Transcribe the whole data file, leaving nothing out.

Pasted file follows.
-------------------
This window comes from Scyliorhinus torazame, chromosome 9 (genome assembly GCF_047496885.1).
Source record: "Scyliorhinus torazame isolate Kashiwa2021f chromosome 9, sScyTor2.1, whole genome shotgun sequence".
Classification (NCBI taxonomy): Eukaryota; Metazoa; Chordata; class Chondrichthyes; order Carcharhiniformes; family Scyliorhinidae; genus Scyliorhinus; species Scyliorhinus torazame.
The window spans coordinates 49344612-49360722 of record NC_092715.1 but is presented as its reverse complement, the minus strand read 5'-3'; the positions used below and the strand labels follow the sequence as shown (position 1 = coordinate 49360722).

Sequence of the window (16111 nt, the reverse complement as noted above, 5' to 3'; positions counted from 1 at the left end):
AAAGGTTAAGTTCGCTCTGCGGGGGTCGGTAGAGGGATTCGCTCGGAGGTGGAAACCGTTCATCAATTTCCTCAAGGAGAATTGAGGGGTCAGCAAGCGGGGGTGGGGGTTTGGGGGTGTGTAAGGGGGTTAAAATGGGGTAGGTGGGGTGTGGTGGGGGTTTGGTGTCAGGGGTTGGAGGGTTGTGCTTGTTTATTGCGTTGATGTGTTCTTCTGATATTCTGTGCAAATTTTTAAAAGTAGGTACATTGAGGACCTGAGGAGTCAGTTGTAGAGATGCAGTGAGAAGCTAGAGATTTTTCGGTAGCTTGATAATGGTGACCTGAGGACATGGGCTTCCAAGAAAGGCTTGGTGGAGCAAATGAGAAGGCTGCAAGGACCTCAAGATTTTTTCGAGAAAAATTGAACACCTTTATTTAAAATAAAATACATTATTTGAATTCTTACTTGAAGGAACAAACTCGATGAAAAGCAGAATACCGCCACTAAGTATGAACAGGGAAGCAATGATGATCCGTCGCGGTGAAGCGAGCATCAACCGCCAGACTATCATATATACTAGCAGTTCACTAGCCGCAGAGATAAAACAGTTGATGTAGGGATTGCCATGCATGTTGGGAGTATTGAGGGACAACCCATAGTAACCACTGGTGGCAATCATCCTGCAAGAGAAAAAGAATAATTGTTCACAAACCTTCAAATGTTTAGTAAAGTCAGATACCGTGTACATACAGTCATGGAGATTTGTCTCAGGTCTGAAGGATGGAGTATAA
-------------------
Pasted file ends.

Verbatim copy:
This window comes from Scyliorhinus torazame, chromosome 9 (genome assembly GCF_047496885.1).
Source record: "Scyliorhinus torazame isolate Kashiwa2021f chromosome 9, sScyTor2.1, whole genome shotgun sequence".
Classification (NCBI taxonomy): Eukaryota; Metazoa; Chordata; class Chondrichthyes; order Carcharhiniformes; family Scyliorhinidae; genus Scyliorhinus; species Scyliorhinus torazame.
The window spans coordinates 49344612-49360722 of record NC_092715.1 but is presented as its reverse complement, the minus strand read 5'-3'; the positions used below and the strand labels follow the sequence as shown (position 1 = coordinate 49360722).

Sequence of the window (16111 nt, the reverse complement as noted above, 5' to 3'; positions counted from 1 at the left end):
AAAGGTTAAGTTCGCTCTGCGGGGGTCGGTAGAGGGATTCGCTCGGAGGTGGAAACCGTTCATCAATTTCCTCAAGGAGAATTGAGGGGTCAGCAAGCGGGGGTGGGGGTTTGGGGGTGTGTAAGGGGGTTAAAATGGGGTAGGTGGGGTGTGGTGGGGGTTTGGTGTCAGGGGTTGGAGGGTTGTGCTTGTTTATTGCGTTGATGTGTTCTTCTGATATTCTGTGCAAATTTTTAAAAGTAGGTACATTGAGGACCTGAGGAGTCAGTTGTAGAGATGCAGTGAGAAGCTAGAGATTTTTCGGTAGCTTGATAATGGTGACCTGAGGACATGGGCTTCCAAGAAAGGCTTGGTGGAGCAAATGAGAAGGCTGCAAGGACCTCAAGATTTTTTCGAGAAAAATTGAACACCTTTATTTAAAATAAAATACATTATTTGAATTCTTACTTGAAGGAACAAACTCGATGAAAAGCAGAATACCGCCACTAAGTATGAACAGGGAAGCAATGATGATCCGTCGCGGTGAAGCGAGCATCAACCGCCAGACTATCATATATACTAGCAGTTCACTAGCCGCAGAGATAAAACAGTTGATGTAGGGATTGCCATGCATGTTGGGAGTATTGAGGGACAACCCATAGTAACCACTGGTGGCAATCATCCTGCAAGAGAAAAAGAATAATTGTTCACAAACCTTCAAATGTTTAGTAAAGTCAGATACCGTGTACATACAGTCATGGAGATTTGTCTCAGGTCTGAAGGATGGAGTATAA